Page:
We've been hearing that Google has been working on a project called Dragonfly which is a search engine which would be able to work with the Chinese rules of censorship.
Now, I've spent a lot of time on my book writing about Google's experience in China previously.
And it had a search engine that worked, or attempted to work, within those boundaries.
Super controversial inside the company.
Eventually the company pulled out.
Why consider that again, why go back in, and what's the status of Dragonfly?
I mean Steven you wrote a lot about it for those few who weren't familiar in 2006 Google went into China, we served search and then in 2010 we stopped serving search in China, but we didn't exit the country we have engineers and over the past few years we've hired more people Android is obviously a very popular operating system there.
And we support small, medium businesses there, in terms of them exporting their products, etc.
So, we are in the market.
It's been eight years.
Every time we are in a country, we are [UNKNOWN] by, our mission is to provide information to everyone.
And it's 20% of the world's population.
It does weigh heavily on us.
Anytime you do, you know, work in countries across the world it's probably, people don't understand it fully but we're always balancing a set of values.
We are, you know, providing users access to information, freedom of expression, user privacy- But we also follow the rule of law in every country we do.
Obviously, when it comes to China, given our history, it's a more bated topic.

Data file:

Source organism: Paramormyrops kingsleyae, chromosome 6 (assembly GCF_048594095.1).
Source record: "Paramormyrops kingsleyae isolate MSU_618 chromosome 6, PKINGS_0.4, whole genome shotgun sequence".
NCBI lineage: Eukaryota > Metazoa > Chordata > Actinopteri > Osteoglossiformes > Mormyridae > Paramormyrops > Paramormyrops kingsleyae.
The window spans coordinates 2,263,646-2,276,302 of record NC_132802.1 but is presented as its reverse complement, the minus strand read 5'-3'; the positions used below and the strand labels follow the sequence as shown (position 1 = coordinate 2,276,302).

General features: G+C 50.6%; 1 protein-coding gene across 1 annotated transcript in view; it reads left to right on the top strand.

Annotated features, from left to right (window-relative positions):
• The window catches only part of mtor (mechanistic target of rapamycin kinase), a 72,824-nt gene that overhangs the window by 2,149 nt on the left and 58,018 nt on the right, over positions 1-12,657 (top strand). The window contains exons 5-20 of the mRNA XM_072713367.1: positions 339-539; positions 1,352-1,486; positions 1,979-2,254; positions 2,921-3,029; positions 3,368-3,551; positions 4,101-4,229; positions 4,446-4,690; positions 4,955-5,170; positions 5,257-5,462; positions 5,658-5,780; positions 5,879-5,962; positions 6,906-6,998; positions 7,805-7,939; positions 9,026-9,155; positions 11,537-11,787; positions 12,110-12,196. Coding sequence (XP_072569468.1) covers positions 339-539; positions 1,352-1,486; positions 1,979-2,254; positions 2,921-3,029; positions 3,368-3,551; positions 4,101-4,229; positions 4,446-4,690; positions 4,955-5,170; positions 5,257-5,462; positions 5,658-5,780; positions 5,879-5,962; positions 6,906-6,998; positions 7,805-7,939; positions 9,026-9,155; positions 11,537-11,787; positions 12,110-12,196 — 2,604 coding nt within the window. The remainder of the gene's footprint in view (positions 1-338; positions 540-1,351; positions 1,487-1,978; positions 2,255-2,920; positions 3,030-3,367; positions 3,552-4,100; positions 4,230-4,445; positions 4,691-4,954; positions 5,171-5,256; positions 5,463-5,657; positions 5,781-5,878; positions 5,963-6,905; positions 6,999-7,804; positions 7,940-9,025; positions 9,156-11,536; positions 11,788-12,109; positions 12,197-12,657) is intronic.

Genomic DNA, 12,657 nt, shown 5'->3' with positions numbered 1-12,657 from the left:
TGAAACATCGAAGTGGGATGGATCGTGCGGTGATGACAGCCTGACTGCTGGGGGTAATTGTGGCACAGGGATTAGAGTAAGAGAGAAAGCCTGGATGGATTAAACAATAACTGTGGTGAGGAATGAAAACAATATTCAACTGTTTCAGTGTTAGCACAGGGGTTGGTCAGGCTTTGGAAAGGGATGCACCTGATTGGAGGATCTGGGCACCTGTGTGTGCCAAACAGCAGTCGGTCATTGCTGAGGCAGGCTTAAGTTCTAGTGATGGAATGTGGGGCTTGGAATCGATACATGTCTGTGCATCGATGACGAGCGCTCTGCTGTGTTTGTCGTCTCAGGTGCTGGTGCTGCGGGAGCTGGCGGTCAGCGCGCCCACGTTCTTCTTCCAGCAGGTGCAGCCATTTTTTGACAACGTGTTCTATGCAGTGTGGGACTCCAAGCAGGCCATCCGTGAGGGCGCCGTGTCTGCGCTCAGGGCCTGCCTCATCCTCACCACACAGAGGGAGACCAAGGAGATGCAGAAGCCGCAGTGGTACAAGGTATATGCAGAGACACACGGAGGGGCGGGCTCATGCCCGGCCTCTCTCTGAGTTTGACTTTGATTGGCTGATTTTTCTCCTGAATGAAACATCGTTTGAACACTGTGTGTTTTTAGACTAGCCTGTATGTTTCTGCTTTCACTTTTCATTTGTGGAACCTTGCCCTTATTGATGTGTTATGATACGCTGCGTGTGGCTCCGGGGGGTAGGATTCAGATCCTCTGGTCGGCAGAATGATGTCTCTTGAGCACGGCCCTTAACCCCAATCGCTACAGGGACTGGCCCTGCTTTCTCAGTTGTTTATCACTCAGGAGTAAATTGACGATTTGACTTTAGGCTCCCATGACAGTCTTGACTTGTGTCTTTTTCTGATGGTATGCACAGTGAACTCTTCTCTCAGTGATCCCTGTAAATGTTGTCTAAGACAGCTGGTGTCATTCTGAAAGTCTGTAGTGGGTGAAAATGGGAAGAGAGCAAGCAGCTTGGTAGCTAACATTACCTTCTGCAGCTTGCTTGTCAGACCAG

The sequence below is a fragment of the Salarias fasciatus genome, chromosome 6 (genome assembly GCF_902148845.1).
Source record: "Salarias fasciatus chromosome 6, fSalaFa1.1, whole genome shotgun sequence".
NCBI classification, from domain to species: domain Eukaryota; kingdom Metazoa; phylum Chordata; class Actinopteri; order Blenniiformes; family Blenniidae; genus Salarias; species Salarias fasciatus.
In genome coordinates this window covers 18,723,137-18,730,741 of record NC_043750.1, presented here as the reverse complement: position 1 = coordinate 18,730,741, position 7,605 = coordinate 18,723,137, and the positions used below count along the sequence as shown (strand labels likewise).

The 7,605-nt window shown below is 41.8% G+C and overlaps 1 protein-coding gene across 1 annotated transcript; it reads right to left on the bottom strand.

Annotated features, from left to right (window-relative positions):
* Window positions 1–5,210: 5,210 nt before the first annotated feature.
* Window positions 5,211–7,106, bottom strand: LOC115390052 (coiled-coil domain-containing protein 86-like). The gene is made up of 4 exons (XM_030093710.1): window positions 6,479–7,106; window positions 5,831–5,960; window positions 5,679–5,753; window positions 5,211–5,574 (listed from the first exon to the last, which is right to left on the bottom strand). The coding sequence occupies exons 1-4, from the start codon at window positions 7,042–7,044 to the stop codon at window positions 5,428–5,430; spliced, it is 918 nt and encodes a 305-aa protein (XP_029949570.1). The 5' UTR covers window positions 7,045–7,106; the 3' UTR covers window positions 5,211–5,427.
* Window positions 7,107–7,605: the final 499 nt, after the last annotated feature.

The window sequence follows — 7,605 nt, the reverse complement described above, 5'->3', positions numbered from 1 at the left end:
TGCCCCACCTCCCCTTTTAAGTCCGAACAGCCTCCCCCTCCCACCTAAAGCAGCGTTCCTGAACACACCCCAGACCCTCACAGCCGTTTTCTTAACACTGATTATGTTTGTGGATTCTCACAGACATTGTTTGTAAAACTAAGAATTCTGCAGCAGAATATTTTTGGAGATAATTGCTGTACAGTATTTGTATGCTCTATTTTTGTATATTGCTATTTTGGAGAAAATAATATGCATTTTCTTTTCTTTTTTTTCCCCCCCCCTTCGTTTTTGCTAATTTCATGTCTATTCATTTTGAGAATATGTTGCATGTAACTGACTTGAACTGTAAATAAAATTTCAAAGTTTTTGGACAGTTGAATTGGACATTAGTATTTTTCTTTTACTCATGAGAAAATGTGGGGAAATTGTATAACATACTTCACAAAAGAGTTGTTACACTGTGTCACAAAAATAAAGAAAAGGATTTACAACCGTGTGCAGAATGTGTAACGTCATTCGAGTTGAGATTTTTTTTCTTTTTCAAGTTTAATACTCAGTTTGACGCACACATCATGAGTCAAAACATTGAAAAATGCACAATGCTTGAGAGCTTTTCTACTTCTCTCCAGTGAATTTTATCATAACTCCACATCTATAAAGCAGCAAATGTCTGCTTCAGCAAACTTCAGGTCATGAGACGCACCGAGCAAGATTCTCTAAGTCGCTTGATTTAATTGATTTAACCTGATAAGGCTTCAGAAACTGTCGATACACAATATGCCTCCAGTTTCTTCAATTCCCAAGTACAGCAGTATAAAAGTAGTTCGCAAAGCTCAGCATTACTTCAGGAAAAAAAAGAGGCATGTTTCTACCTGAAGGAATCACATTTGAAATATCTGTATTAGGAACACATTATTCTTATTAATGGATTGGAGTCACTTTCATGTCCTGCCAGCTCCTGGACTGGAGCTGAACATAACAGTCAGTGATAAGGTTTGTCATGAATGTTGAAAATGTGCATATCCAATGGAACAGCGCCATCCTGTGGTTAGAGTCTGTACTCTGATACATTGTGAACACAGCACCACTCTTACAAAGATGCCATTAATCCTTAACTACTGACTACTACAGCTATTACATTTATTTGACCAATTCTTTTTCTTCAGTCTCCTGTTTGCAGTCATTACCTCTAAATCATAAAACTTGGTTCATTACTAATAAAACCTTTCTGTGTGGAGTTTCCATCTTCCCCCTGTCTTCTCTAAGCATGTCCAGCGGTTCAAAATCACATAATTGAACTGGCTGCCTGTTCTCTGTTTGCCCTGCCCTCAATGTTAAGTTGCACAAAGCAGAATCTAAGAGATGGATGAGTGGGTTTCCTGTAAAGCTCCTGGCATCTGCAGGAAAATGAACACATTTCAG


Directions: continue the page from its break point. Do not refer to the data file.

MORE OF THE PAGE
Our intent was, the reason they did the internal project was to complete.
It's been many years we've been out of the market.
It's a wonderful, innovative market He wanted to learn what it would look like if Google were in China.
So that's what we built internally.
If Google were to operate in China, what would it look like?
What queries will we be able to serve?
It turns out we'll be able to serve well over 99% of the queries.
And there are many, many areas where we would provide information better than.
When people take cancer treatments, today people either get fake cancer treatments or they actually get useful information.
So things like that weigh heavily on us, but we want to balance it with what the conditions will be.
So it's very early.
We don't know whether we would or could do this in China.
But they felt it was important for us to explore.
You know, I take a long term view on this and, you know, I think it's important for us given how important the market is and how many users there are.
You know, we feel blessed to think hard about this problem and take a long term view.